Thursday, October 22, 2009

Anglo-Norman Extraction

Warning: today's post is quite NERDY, but fun. Give nerds a chance.
Not too long ago my wife was reading a book that included a section on names--their meanings, implications, and which names give you the greatest chances for success. We found this at least mildly interesting as we plan on adding to our brood in the future, and are always on the look-out for potential baby names. And no, in case anyone jumps to this, my wife is not pregnant. Well, one prefix we will not be considering for a future name is "Fitz." Not for the reason that I am about to divulge, but because there aren't any Fitz-names that have the right ring for us. So anyway, what we learned about Fitz is that it was used by royalty to create surnames for their illegitimate sons. The book was in the category of pop-non-fiction, and wasn't great about citations so I had to look this up for myself today.

Etymologically, "Fitz" is the Anglo-French word for son (thank you OED). It was used for patronymic designations. I'm sorry if this is "patronizing" to anyone, but I will digress for a second to define patronym. (I'm also sorry for the pun I just made on the root--"patron", meaning father--I'm sure that my wife is rolling her eyes as we speak). A patronym is a name derived from the name of one's father. So if you were ever reading Anna Karenina and were lost because of all of the different names people could be called by, that was partly because of the Russian use of patronyms. In Russian a person's middle name is always the name of their father with the appropriate ending for a male or a female. So, if you saw someone in a Russian novel called Masha Petrovna, whose brother's name was Oleg Petrovich, then you would know that their father's name was the Russian equivalent of Peter. Anyway, back to Fitz--so if a King's name was William, for example, his progeny through the local milk maid very well might have had the last name Fitzwilliam.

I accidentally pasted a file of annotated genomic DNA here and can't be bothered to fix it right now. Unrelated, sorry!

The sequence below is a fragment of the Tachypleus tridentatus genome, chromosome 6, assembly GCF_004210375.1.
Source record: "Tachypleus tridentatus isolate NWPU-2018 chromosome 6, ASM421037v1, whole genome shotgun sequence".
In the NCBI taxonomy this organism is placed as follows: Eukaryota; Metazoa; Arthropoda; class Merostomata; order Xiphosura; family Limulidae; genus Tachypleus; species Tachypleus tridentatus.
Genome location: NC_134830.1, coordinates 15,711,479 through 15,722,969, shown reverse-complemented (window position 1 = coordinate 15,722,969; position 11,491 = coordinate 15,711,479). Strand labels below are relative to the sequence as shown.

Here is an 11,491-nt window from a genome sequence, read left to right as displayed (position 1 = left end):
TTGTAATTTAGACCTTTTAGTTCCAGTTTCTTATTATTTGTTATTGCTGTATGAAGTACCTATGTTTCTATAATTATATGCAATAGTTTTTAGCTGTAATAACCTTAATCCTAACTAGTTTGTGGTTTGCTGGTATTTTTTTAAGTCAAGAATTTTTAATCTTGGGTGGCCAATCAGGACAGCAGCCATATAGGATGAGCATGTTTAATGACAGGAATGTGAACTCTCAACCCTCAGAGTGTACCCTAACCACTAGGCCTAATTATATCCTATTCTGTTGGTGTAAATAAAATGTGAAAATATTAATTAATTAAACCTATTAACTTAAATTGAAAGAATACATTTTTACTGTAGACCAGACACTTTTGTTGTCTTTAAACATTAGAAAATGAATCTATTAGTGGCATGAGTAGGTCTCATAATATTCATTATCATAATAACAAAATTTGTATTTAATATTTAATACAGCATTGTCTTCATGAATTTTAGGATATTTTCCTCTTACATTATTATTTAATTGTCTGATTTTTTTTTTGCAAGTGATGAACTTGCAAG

You've probably heard of names like Fitzgerald, Fitzpatrick, etc...and you might be thinking, "Hey, isn't that more of an Irish thing than an English one?" And if we were watching Blues Clues I would reply, "Wow, you're really smart!" Several hundred years after the use of this Anglo-French word for illegitimate children of royalty in England, it became a common prefix for surnames of Irish families of Anglo-Norman extraction--which basically means (though I am oversimplifying) that these families were living in England sometime around the Norman conquest (including its aftermath of amalgamation of so many things Saxon and Norman) and then they relocated to Ireland, establishing themselves there.

In my original conversation about this topic with my wife, we noted that in Pride and Prejudice Mr. Darcy's first name is Fitzwilliam. Now, by the early 19th century, when Pride and Prejudice was published, the connotation if illegitimacy with the prefix "Fitz" had more or less gone out. But in the earlier parts of the novel I'm almost surprised that Lizzie never remarked to Jane that Darcy was a bona fide bastard.

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